The Federal Reserve voted to leave interest rates alone at its September meeting. Nevertheless, investors should not get too comfortable because a December rate hike is very much on the table, said Colin Martin, director of fixed income at Charles Schwab (SCHW) .

Martin believes a hike in December is still likely because economic data, while having slowed a bit recently from earlier this year, appear to be good enough. Inflation appears to be trending in the right direction, with CPI rising by 1.1% in August, with core CPI rising by 2.3%, matching the high of the post-crisis recovery.

He added the yield curve has been getting steeper lately after being in a declining trend for over two years. In the short run, he thinks it can continue to steepen more.

"We think much of the rise in long-term bond yields has been driven by the term premium as the market appears a bit concerned that global central banks may not continue to expand their QE policies," said Martin. "Ten-year Treasury yields began the year close to 2.3%, so there is room for yields to move higher. Over the long run, however, we still see forces that can keep long-term yields from rising too much further from here."

Martin recommends investors shorten their average duration since he does see short-term yields rising more. He also advocates floating-rate investments because the coupons on investment grade floaters can reset higher once the Fed hikes rates again, and their prices are relatively stable due to their high credit quality and low duration.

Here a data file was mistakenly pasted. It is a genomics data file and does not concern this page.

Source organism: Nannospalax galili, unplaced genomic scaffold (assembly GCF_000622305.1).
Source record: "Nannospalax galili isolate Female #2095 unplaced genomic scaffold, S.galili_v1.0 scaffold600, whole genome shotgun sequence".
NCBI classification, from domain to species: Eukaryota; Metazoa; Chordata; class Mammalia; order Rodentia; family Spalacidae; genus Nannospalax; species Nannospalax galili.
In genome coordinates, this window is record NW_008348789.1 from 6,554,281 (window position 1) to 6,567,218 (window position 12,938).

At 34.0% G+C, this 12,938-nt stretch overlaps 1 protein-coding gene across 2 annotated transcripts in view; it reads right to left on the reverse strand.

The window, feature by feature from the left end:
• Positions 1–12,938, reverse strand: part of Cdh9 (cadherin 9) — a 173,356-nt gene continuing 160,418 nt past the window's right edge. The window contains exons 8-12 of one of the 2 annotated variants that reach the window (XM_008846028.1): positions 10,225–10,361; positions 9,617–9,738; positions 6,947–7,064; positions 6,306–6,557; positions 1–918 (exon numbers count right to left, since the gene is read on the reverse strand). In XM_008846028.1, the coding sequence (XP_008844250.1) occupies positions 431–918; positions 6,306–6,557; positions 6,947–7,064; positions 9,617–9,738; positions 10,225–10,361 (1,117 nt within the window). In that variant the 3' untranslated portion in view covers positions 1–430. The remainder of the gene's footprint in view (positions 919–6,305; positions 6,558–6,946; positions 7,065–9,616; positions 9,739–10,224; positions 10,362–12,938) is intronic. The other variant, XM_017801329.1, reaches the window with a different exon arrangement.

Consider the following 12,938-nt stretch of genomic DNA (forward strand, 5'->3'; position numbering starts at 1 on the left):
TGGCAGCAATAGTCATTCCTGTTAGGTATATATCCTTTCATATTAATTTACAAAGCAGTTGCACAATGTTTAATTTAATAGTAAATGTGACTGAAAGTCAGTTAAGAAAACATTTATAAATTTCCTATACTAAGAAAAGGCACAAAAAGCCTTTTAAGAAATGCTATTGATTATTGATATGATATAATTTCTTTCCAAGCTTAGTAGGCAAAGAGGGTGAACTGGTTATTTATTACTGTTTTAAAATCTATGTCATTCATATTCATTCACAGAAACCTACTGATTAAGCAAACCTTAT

"We're also more favorable on bank loans these days, since three-month [London Interbank Offered Rate] is approaching 1%, where many loans have floors," said Martin. "That means that once Libor goes above that level, the coupons on most bank loans should finally reset higher."

Finally, Martin is a fan of Treasury Inflation-Protected Securities, or TIPS, due to their valuations and because break-even rates are well below their historical average and below the Fed's 2% target.

"While most inflation readings are still below 2%, they are moving in the right direction. If you're for inflation protection, the price looks attractive today," said Martin.

See full coverage and analysis of the Federal Reserve's decisions on interest rates.